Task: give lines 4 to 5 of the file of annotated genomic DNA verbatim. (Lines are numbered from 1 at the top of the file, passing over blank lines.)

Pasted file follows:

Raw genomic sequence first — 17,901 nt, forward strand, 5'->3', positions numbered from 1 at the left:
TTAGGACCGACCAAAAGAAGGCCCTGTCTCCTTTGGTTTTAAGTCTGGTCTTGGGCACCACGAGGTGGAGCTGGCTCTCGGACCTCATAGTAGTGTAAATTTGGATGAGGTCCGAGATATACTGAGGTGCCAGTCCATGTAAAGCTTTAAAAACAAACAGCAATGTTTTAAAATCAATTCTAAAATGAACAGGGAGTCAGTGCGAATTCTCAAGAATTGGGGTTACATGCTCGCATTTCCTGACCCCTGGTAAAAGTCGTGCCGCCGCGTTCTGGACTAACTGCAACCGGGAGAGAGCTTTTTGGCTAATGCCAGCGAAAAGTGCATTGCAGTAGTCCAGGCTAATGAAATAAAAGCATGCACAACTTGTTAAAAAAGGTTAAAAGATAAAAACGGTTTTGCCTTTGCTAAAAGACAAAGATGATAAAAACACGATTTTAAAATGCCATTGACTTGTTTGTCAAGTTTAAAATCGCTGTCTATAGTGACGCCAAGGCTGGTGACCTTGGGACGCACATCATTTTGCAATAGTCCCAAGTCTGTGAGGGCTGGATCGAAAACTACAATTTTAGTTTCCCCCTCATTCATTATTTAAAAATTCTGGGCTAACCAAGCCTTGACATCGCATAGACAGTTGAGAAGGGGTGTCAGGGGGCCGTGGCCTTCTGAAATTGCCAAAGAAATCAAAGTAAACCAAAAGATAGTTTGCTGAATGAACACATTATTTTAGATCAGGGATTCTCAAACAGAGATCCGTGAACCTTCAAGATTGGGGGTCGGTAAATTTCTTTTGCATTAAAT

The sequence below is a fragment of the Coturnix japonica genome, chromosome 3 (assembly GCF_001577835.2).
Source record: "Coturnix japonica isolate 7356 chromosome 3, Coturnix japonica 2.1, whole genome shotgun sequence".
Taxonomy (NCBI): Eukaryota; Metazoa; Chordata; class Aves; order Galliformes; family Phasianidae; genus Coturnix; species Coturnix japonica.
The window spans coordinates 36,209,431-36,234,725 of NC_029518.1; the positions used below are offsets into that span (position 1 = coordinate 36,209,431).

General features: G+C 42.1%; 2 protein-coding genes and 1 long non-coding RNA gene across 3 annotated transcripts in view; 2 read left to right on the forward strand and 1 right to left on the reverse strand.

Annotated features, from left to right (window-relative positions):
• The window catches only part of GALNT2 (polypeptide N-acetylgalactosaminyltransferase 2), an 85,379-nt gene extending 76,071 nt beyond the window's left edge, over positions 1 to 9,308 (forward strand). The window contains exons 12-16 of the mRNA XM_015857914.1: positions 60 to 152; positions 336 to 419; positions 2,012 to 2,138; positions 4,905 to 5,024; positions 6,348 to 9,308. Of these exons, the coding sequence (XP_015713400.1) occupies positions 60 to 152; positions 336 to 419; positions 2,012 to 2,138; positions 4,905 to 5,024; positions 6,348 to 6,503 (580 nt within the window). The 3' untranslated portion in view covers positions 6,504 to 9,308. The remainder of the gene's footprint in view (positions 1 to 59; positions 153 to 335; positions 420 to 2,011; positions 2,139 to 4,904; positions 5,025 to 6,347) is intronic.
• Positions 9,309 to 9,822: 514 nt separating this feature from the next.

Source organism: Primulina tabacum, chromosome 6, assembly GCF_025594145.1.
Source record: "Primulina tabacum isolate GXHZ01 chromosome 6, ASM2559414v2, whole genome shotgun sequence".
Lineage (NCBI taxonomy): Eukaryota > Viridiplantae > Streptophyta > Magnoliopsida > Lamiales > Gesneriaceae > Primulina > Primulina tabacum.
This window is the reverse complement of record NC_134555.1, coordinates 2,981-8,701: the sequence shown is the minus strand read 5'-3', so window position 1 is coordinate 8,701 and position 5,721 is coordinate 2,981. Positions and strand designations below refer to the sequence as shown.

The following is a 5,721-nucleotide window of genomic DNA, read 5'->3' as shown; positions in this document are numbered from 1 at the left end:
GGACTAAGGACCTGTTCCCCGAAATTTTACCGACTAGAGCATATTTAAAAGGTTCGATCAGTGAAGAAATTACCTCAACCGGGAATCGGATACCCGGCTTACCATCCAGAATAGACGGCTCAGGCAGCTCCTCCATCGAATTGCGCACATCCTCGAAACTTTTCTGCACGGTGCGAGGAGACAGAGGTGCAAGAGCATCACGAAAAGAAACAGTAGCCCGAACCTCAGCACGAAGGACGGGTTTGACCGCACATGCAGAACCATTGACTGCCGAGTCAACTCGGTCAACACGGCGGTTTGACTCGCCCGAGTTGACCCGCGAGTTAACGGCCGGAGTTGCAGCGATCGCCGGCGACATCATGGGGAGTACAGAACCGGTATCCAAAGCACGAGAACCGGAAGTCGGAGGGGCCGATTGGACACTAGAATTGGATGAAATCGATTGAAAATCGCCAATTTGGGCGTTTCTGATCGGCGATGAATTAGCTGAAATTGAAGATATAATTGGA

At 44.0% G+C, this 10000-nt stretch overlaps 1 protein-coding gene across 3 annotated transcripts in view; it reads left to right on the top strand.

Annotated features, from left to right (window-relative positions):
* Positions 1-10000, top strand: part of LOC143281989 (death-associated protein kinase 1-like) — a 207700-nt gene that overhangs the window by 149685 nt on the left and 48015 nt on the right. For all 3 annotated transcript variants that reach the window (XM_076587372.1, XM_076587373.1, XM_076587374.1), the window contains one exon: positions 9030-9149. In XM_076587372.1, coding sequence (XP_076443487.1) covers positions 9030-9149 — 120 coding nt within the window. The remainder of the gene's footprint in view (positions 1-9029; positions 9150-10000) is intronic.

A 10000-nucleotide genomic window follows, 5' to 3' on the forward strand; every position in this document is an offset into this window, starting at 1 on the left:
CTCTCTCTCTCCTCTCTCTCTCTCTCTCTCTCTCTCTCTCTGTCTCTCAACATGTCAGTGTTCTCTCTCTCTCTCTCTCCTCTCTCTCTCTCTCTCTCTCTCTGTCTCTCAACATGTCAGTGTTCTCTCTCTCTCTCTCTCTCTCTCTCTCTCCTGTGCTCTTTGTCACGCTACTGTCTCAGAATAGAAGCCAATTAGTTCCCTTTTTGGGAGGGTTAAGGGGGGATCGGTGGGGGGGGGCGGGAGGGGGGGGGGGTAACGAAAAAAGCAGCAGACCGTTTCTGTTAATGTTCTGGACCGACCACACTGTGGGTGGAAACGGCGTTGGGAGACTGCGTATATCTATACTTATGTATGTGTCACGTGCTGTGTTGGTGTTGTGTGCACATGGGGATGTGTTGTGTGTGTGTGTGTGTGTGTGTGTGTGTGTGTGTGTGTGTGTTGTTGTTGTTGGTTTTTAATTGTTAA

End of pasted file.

Source record: "Coturnix japonica isolate 7356 chromosome 3, Coturnix japonica 2.1, whole genome shotgun sequence".
Taxonomy (NCBI): Eukaryota; Metazoa; Chordata; class Aves; order Galliformes; family Phasianidae; genus Coturnix; species Coturnix japonica.